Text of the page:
Defendant Gets Re-sentencing in People v. Jerome Sueing
The Court of Appeals in People v. Jerome Romey Sueing granted Defendant Sueing a re-sentencing in this case involving aggravated indecent exposure charges.
What Happened in the Case
Sueing was charged in two cases. In the first case, he was charged with aggravated indecent exposure and indecent exposure by a sexually delinquent person. In the second case, he was charged with aggravated indecent exposure and indecent exposure by a sexually delinquent person. In each of the case a jury found Sueing guilty on all charges. Both cases had similar fact patterns. Sueing exposed himself and masturbated while sitting next to a women in a public place, once in the Grand Rapids Downtown Market, and once in the lobby of an art school.
When Sueing was sentenced, the trial court sentenced him as a fourth-habitual offender (meaning he had at least three prior felony convictions). He was sentenced to concurrent sentences of 24 months to 15 years imprisonment for the aggravated indecent exposure, and 20 to 40 years imprisonment for the indecent exposure by a sexually delinquent person.
Notably and relevant to the appeal, the trial court assessed 25 points on offense variable 13. The Court assessed these points for an incident in 2014, in which Sueing was alleged to have been in public, sitting next to a girl, and masturbating in his pants, but not exposing himself. OV 13 is the variable relevant to a pattern of three or more felonies within three years.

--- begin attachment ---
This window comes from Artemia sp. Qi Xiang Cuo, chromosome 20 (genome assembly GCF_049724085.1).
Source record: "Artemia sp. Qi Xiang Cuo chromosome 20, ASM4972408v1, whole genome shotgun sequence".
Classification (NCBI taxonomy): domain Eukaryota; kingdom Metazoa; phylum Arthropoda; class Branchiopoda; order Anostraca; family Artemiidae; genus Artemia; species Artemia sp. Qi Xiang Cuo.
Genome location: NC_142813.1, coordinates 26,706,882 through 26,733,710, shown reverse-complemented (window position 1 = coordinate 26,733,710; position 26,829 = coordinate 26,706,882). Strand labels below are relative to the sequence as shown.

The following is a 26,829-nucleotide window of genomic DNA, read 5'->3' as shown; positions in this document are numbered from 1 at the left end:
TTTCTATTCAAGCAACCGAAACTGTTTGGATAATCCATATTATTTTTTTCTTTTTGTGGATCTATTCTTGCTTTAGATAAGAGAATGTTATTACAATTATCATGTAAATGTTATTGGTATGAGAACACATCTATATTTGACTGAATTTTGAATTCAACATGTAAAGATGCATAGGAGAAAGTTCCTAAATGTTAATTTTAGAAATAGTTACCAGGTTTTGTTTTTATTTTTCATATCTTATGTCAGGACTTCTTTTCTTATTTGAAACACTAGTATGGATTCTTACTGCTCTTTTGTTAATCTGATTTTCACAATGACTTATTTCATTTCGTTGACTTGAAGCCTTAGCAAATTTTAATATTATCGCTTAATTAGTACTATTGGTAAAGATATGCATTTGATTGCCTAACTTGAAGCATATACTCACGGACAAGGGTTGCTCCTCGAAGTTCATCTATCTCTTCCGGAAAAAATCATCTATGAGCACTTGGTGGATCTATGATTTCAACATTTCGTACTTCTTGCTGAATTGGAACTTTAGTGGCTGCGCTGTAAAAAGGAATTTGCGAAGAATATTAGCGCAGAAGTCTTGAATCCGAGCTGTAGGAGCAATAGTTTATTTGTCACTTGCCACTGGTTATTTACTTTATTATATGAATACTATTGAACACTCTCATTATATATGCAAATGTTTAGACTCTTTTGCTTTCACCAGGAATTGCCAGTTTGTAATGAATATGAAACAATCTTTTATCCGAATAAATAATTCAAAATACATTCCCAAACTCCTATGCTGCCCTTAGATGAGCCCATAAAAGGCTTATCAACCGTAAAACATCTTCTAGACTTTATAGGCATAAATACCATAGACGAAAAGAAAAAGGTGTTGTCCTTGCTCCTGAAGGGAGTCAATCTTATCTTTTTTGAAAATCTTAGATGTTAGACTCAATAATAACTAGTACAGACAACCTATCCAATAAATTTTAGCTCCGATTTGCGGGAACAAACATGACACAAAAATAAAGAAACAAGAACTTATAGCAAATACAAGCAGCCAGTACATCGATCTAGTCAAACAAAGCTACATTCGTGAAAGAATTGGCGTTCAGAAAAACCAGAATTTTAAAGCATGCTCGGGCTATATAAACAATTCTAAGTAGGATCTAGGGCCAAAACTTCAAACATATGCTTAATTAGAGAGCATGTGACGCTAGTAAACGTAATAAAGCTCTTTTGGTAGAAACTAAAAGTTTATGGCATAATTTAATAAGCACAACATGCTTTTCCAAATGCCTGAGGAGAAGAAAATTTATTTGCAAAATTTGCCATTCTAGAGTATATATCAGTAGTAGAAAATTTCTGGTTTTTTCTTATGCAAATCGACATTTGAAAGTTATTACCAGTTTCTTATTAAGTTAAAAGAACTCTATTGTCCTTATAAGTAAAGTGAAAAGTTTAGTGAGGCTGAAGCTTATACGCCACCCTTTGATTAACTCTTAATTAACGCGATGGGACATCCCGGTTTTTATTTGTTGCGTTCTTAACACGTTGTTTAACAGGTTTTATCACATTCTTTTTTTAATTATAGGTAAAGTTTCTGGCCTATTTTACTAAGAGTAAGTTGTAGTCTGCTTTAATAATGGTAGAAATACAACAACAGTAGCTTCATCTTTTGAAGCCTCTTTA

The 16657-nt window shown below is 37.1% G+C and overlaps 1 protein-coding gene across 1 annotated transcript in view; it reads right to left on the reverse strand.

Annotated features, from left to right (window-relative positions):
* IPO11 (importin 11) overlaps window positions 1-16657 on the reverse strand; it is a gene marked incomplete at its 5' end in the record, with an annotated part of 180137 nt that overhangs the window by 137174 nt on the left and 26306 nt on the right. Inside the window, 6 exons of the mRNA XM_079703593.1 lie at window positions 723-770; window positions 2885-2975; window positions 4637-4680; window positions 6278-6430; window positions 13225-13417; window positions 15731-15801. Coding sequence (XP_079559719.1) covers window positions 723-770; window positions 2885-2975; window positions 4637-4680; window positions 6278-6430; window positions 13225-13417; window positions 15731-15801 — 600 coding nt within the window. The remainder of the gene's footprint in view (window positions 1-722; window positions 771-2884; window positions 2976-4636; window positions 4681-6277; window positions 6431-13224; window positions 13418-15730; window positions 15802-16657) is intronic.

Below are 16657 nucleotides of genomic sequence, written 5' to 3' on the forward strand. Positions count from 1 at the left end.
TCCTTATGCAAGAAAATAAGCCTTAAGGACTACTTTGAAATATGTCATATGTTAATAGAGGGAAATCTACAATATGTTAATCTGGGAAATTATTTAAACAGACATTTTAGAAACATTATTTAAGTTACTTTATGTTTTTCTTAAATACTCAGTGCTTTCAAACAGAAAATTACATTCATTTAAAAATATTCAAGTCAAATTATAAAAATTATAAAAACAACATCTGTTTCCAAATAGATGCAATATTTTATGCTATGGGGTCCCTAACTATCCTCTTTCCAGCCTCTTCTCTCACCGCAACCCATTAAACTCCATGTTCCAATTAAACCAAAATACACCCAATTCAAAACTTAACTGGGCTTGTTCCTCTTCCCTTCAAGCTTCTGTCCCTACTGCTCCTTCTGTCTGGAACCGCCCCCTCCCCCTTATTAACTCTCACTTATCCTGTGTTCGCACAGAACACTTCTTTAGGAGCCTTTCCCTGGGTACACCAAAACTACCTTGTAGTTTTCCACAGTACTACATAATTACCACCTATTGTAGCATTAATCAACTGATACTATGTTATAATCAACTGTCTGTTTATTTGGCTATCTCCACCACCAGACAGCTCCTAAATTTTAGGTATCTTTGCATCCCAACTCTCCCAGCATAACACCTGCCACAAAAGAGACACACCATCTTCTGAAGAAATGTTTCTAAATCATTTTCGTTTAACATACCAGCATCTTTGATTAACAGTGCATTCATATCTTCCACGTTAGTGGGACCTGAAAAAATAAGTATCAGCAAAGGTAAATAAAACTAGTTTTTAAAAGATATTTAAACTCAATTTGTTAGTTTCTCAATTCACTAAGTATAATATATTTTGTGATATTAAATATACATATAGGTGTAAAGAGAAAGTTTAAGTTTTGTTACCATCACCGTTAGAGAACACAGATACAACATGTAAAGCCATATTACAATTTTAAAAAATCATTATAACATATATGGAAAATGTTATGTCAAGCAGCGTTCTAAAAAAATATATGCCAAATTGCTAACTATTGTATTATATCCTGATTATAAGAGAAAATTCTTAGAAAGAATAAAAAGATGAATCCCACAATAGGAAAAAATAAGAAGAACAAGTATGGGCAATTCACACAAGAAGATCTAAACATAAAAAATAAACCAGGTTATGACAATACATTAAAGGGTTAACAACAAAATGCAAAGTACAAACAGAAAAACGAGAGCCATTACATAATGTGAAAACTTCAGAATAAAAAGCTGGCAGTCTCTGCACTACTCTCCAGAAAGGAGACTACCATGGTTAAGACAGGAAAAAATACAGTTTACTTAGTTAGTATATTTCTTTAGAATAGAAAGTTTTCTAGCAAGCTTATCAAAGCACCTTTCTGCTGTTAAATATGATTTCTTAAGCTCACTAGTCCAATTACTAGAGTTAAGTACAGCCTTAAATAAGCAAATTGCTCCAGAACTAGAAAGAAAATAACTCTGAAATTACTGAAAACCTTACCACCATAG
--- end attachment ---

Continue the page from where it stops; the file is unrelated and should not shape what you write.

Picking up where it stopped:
Sueing on appeal argued that that the trial court incorrectly scored OV 13. He argued that the incident in 2014 did not involve him exposing himself. Therefore it was not indecent exposure – because there was no exposure. An exposure, for “indecent exposure,” means “knowingly make any open or indecent exposure of his or her person of another.” The Court agreed with his argument. The Court remanded the issue to the trial court for re-sentencing consistent with the new scoring.
OV 13 is 25 points toward the felony scoring guidelines. 25 can make a large difference at sentencing.
Often, the sentencing makes a big difference in a case. Felony sentencing is done pursuant to felony sentencing laws. Cases are “scored” according to what happened in the case and the person’s prior record. Many case outcomes are determined by the felony sentencing guidelines more so than whether “the person did it.” It’s important to have a criminal defense lawyer who understand the sentencing law and has the ability to make those arguments in Court.
Sam Bernstein is a Criminal Defense Attorney in Washtenaw County.
ArborYpsi Law is located at 4158 Washtenaw Ave., Ann Arbor, MI 48108.
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This is an unpublished case arising out of the Kent County Circuit Court.
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